Gene Roddenberry, best known as the creator of Star Trek, was born 100 years ago today. Though he died in 1991, Roddenberry's vision of a better future lives on through the Star Trek franchise and his son, Eugene "Rod" Roddenberry, the CEO of Roddenberry Entertainment. But it wasn't always clear that Star Trek would still be around at the time of Gene's centennial. Star Trek: Enterprise went off the air in 2005, and, for the first time since 1987, there were no new plans for a Star Trek television show in place. Now there are five Star Trek series in production for the Paramount+ streaming service, with more in development, and for his part, Rod Roddenberry never doubted that the franchise would return.
"I 100% had no doubt it would come back, but that's not because I'm some great thinker or knew something people didn't," Roddenberry tells ComicBook.com via Zoom during an interview to commemorate his father's 100th birthday. "The only thing I knew, which is what I think most fans knew, which is Star Trek has way too important of a message for it to ever go away. It had a lot to say in the '60s when it came out, and sadly, it has a lot to say today still."
Roddenberry Entertainment doesn't own Star Trek as those rights rest solely with ViacomCBS. But Rod, through the company, is a producer on each of these new Star Trek shows. As head of the company that bears the family name, Rod sees it as his duty to ensure his father's philosophy remains the heart of the Star Trek franchise.
"I attach the name Roddenberry to all of our entities because I'm very proud of my father and the name and what the name represents," he explains. "The name represents the ideas instilled in Star Trek. The backbone philosophy of all Star Trek is the IDIC philosophy, infinite diversity from infinite combinations. And the idea is to truly appreciate everything that is different, both in form and in thought and idea.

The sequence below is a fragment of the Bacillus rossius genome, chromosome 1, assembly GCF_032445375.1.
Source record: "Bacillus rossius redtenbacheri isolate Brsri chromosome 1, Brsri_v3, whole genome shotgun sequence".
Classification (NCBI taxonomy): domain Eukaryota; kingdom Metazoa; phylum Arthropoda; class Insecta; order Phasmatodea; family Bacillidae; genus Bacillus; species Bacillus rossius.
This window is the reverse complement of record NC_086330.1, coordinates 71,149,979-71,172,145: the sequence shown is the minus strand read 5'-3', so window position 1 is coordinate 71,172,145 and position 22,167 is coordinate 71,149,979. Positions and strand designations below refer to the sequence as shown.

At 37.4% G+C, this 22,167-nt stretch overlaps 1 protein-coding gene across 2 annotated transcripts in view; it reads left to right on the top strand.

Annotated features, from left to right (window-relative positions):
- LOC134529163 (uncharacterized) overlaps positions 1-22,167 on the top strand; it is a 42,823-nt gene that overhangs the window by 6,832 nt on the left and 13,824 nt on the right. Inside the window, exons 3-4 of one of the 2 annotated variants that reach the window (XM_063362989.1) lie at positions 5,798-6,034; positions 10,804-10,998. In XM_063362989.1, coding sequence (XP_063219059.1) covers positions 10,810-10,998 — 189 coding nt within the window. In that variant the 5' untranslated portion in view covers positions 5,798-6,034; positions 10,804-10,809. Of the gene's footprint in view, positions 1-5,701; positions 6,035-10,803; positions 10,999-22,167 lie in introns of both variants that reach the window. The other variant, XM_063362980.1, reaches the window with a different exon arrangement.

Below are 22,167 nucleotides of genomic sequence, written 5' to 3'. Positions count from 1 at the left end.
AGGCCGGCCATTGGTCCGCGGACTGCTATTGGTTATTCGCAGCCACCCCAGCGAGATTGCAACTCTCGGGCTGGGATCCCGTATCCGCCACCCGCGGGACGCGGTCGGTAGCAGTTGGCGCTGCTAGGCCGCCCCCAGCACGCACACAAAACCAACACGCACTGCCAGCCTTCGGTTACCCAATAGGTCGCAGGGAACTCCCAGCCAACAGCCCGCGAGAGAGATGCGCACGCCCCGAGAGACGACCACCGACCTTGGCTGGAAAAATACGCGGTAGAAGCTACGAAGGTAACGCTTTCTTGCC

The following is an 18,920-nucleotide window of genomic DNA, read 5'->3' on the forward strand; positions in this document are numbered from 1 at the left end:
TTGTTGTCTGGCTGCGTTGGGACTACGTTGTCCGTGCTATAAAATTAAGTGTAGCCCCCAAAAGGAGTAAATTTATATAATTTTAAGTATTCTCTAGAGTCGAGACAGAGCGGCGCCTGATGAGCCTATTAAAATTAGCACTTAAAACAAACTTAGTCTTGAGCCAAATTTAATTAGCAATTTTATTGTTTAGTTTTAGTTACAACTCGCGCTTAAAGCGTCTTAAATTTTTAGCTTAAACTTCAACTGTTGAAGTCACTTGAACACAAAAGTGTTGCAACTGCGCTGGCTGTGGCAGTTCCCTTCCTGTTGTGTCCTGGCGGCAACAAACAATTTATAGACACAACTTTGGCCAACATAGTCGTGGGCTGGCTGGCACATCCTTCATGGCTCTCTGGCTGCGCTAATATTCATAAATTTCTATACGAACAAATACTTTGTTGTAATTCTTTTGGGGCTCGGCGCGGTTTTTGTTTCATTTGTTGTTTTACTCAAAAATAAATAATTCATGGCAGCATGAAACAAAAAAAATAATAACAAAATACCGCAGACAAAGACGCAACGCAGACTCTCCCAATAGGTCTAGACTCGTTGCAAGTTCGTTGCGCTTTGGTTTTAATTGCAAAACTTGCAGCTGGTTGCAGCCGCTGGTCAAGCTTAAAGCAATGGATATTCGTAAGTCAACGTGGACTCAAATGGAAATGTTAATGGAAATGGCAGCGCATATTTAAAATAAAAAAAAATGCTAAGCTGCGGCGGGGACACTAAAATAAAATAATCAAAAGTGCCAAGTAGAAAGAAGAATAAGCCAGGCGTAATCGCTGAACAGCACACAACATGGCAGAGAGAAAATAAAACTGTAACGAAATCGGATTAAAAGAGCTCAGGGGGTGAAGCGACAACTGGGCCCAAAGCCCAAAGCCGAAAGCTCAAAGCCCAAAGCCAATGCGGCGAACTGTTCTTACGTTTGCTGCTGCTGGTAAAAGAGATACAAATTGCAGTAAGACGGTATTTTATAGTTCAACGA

"The crew of the Enterprise and the ships of the Federation, they're not out there seeking weird looking aliens," he continues. "They're seeking creatures that live in our galaxy that look at the universe in a unique way and a unique perspective because we're at a point, humanity is at a point in its development, where we've learned that it is new ideas, those are the things that we grow and intellectually evolve from. So to find things that look at things differently than us, that is the gold mine. That is the quest. That is how we can grow. Even if we don't agree with them, we are putting a notch in our intellectual evolution as to how we can better ourselves. And so that is what I, the son of Gene Roddenberry, am trying to ensure is in Star Trek."
He notes that he's not alone in this endeavor. He says there are " very talented people who work on all Star Treks who get this, who know this already. But my contribution is to try to make sure that makes it in there, and to do that in everything else."
But Rod wasn't always invested in his father's creation. He describes his younger self as a "stereotypical teenager" who was "self-involved" and "privileged" and who wanted nothing more than to chase girls and listen to rock and roll music. Rod had a unique first contact with Star Trek, watching bloopers reels his father would play for him at home as a child. "I would giggle and laugh because it was the door closing on people and then falling downstairs and weird things happening," he recalls. "It's a fond memory of one of my first introductions to Star Trek."